Wilt (1976) by Tom Sharpe is probably the funniest book I have ever read. And I’m talking laugh out loud funny. As an English student with months and months of lockdown stretching ahead of me, I probably should have made a list of every great Victorian novel and slowly made my way through them with a sense of dignified purpose and achievement. Obviously, this was not the case and, as my Netflix history will prove, I have spent very little of this holiday actually reading. However, once I picked up Wilt, I forgot all about a fourth binge of the entirety of Community (shocking, I know) and was hooked. Continue reading Reading Corner: Wilt by Tom Sharpe
You may have heard about Goop’s new candle titled “This Smells Like My Vagina” where the origins of the scent came from founder Gwyneth Paltrow blurting out in the lab “Uhhh… this smells like a vagina”. This came up in conversation while we were brainstorming our SHAG Week (Sexual Health Awareness and Guidance Week) and we asked ourselves the question: if you could choose a … Continue reading This Smells Like RAZZ’s Vagina
Farce is “a particular sense of humour”, Tessa Peake-Jones admits as we sit down to chat in Bang Bang!’s rehearsal space at Exeter’s Maketank. It’s less than a week before their opening night at Exeter Northcott and for Peake-Jones, known for her roles in Only Fools and Horses and Granchester, this is her first experience acting what she refers to as “proper farce, traditional farce.” It is also the stage writing debut of British comedy legend, John Cleese, who has previously achieved global success with works such as Monty Python and Fawlty Towers. Continue reading Interview: Tessa Peake-Jones, Actor in Bang Bang!
Have you ever dreamt of witnessing a real, live witch burning? Or getting the inside scoop on Gwyneth Paltrow’s successful skincare range? Maybe not, but “A Streetcar Named Shakira” is a comedy sketch show which will give you just those things (and more). Bursting with originality, confidence and energy, this innovative performance engages the audience and delivers a night full of side-splitting laughter. Continue reading Review: Com Soc’s A Streetcar Named Shakira
Yesterday is a film with a lot on its plate, which results in a final product that is, at best, reasonably entertaining, and at worst, one step away from being a confusing mess. Whilst I did find the film enjoyable, a few key flaws prevent it from being a wholly successful romcom. Overall, despite a talented cast, and interesting premise, Yesterday is a film that promises more than it can ultimately deliver.
Continue reading Review: Yesterday
When her father King Gustav II Adolph died in battle, a six year old Christina was elected queen. She took the throne in 1632 when she was 18, after receiving the typical education of a prince. She wore androgynous dress and opposed marriage and motherhood, instead drowning herself in education and politics. She even started Sweden’s first newspaper in 1650 and established peace for her nation in the 30 Years War (1618-1648), known as one of the most destructive conflicts in European history. Continue reading RAZZ Pride Icons: Queen Christina of Sweden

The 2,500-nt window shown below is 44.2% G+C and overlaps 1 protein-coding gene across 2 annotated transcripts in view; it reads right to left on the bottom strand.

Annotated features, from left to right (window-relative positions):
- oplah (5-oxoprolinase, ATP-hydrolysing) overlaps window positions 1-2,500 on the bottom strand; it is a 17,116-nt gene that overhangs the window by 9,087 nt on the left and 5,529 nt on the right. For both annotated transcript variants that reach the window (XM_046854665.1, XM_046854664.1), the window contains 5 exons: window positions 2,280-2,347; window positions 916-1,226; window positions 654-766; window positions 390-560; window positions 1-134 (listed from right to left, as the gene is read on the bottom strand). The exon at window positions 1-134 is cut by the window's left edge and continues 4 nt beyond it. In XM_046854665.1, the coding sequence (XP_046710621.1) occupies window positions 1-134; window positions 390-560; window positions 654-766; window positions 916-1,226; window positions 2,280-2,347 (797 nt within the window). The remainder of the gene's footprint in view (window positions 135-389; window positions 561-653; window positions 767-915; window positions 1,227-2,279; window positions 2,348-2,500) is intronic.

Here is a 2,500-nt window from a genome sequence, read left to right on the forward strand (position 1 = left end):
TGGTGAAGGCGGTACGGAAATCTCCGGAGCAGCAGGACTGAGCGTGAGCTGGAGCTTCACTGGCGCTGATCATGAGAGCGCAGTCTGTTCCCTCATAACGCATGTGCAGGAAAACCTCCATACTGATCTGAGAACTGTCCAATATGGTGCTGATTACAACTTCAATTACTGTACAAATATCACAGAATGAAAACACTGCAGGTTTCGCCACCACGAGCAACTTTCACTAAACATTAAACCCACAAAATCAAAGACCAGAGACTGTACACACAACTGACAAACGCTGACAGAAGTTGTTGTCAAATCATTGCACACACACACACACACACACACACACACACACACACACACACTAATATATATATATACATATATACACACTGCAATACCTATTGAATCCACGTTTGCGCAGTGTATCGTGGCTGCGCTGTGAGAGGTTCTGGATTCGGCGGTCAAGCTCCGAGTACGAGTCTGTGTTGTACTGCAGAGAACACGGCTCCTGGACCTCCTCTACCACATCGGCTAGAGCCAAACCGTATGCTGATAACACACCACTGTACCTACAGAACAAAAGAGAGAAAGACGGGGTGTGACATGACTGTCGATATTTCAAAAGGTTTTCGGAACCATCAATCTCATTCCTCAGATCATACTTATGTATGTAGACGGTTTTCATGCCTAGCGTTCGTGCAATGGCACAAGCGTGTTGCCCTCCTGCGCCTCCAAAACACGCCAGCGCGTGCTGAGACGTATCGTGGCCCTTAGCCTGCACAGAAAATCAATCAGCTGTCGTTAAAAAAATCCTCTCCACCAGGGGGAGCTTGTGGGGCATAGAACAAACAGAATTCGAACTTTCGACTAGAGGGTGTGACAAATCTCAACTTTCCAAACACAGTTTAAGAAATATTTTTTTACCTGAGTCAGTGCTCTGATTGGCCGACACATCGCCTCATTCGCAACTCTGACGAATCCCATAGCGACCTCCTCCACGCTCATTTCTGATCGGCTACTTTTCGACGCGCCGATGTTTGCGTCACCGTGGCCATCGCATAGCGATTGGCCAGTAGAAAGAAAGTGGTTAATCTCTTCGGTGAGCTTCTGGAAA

Netflix provides another charming romantic comedy for us in Always Be My Maybe, one that endears the audience but fails to reinvent the genre. The story of Sasha (Ali Wong) and Marcus (Randall Park), two childhood friends who reconnect after sixteen years not speaking, navigate their feelings for one another despite living two different lifestyles. Continue reading Review: Always Be My Maybe
This year, Comedy Society have risen from the unknown and successfully become one of the most prominent, exciting, and innovative theatre societies at the University. After their Term 1 show Asockalypse Now, in which audience members were awarded one free sock with each ticket, I was intrigued to see their newest sketch-show SpaceBar. From the very beginning, I was not disappointed, as the small cast … Continue reading Review: Comedy Society’s ‘SpaceBar’
When I’d interviewed Andy Hamilton prior to this show, he’d told me that while he doesn’t tailor his work for a particular audience, he seems to attract a Radio 4-type crowd. Looking around at the audience, this stereotype certainly rang true, with an age gap of at least 15 years between me and the next youngest person. But, all the under-40s who haven’t yet discovered Andy Hamilton are definitely missing out; I laughed the whole way through the evening. Continue reading Review: ‘An Evening with Andy Hamilton’ @ Exeter Corn Exchange
The Women of the World (WOW) Festival graced the stages and galleries of the Exeter Phoenix last weekend to celebrate female artists, in the year that marks the centenary of female suffrage. It was a weekend of workshops, DJs, performances and plays, showcasing a wide range of female talent. And yet the audience of comedian Felicity Ward’s stand-up gig was far from female-only. Marketed as a festival “for women and for anyone who knows a woman”, people of all age ranges and genders were present at the gig, and the audible laughter that circulated throughout her performance indicated the wide-reaching scope of Ward’s humour. Felicity Ward is an Australian comedian, who stumbled into stand-up while pursuing a career in acting and has featured on Live at the Apollo and been nominated for the Edinburgh Comedy Award for Best Show in 2018. Ward is currently touring the UK with her newest material, with her Exeter performance coming a couple of weeks into the tour. Continue reading Review: Felicity Ward @ Exeter Phoenix